Happy New Year! This edition of Medical-Science Moments begins with a wrap up of the top 10 science stories of 2018, as designated by Science News. Not surprisingly, a number of the stories relate to gene technology, but health effects of alcohol and progress on spinal cord injury treatment also made the list. The wrap up is followed by more recent Medical-Science Moments from the last few weeks, including more on gene technology, “pharmajuana,” the pharma industry, FDA, dairy data, and interesting findings on exercise.

Please enjoy and, as always, I welcome any feedback or suggestions of items to consider for the next issue! – Dr. Dave

Science News’ Top Stories of 2018 

Along with news about climate change (the #1 story), neutrinos (#4) and a possible large body of liquid water on Mars (#8), SN’s top stories a bit closer to home for us pharma pholks included:

  • First gene-edited babies (#2). Many expressed outrage when the Chinese scientist He Jiankui announced in November that he had created the first gene-edited babies – but with all the progress in CRISPR/Cas9 technology, it was probably only a matter of time. In this case, gene editing conferred a lower risk for contracting HIV. Critics expressed concern that the children may be exposed to other health risks, and that this may encourage the creation of “designer babies.” On November 28, he announced he’s edited an embryo of a second pregnancy and, about a week thereafter, went missing . His status remains unclear, but it’s recently been reported he’s in a government-owned apartment, possibly under house arrest and, according to the U.K.'s The Telegraph, one of He’s colleagues said He may face the death penalty.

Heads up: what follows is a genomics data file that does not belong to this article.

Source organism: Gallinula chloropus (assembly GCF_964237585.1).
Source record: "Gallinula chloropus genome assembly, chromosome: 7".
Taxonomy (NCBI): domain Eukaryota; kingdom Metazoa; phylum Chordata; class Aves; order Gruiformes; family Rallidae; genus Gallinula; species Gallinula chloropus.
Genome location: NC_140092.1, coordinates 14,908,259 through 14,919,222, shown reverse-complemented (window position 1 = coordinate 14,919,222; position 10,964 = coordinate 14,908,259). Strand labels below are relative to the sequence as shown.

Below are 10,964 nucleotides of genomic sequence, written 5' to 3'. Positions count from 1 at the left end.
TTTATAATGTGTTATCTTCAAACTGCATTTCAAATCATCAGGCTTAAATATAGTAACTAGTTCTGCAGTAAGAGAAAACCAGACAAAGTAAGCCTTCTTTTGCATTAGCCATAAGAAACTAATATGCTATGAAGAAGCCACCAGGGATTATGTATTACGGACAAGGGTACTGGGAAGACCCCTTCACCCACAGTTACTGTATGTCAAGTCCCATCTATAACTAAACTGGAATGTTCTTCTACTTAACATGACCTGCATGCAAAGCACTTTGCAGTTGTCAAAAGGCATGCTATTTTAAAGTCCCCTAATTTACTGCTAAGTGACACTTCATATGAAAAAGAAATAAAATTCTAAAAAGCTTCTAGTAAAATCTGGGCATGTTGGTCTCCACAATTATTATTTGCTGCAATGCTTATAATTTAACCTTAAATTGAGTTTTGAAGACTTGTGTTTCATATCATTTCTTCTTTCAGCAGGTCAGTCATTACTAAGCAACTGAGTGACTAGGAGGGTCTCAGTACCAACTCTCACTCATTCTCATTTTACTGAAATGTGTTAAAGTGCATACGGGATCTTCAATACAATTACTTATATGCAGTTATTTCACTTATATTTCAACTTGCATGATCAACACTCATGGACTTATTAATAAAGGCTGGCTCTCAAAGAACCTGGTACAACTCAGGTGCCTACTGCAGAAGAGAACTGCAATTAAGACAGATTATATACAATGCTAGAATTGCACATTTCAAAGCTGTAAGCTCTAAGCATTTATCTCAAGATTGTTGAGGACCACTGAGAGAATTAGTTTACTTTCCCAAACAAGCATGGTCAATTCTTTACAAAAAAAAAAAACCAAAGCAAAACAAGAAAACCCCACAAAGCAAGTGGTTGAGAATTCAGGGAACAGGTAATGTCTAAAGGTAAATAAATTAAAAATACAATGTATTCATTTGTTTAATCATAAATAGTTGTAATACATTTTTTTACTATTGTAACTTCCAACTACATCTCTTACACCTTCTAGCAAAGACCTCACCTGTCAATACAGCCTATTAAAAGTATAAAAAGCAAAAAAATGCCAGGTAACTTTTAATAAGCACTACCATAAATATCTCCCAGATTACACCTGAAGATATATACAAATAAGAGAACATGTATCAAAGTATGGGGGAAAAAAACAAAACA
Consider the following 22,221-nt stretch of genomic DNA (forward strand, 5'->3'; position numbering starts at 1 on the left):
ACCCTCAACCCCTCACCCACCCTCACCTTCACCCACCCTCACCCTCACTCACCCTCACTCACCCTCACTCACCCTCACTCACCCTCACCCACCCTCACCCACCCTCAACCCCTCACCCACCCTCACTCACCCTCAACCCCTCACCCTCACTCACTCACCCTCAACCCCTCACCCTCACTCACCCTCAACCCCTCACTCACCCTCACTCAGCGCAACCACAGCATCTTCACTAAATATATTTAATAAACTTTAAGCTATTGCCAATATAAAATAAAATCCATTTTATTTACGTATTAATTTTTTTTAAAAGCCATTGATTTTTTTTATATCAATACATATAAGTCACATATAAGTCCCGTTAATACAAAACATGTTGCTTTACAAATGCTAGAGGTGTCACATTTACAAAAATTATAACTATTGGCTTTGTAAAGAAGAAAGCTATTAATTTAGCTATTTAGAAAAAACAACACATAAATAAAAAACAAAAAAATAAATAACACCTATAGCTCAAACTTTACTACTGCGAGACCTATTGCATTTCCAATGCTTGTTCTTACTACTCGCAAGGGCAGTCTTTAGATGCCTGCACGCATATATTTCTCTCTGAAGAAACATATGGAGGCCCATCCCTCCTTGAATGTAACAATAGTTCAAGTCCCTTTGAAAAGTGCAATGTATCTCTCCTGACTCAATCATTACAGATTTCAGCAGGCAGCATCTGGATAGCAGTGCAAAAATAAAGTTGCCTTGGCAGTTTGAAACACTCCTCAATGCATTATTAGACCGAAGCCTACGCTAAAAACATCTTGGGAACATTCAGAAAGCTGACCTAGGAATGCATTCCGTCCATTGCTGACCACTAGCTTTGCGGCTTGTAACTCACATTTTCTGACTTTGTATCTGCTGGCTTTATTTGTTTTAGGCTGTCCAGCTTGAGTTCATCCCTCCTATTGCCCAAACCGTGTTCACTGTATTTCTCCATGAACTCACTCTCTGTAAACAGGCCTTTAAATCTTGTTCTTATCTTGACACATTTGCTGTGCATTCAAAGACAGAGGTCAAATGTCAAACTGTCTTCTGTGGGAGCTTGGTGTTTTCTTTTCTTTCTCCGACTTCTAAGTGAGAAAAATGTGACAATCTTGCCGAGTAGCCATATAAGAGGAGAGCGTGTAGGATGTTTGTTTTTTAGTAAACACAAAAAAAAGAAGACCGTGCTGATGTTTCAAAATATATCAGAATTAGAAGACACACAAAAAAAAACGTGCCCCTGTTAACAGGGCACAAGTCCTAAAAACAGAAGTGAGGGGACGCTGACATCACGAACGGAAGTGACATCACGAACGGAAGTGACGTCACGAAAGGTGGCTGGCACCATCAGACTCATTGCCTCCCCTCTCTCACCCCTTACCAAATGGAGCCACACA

Read more:  Washington Post, STAT, Newsweek, Harvard Crimson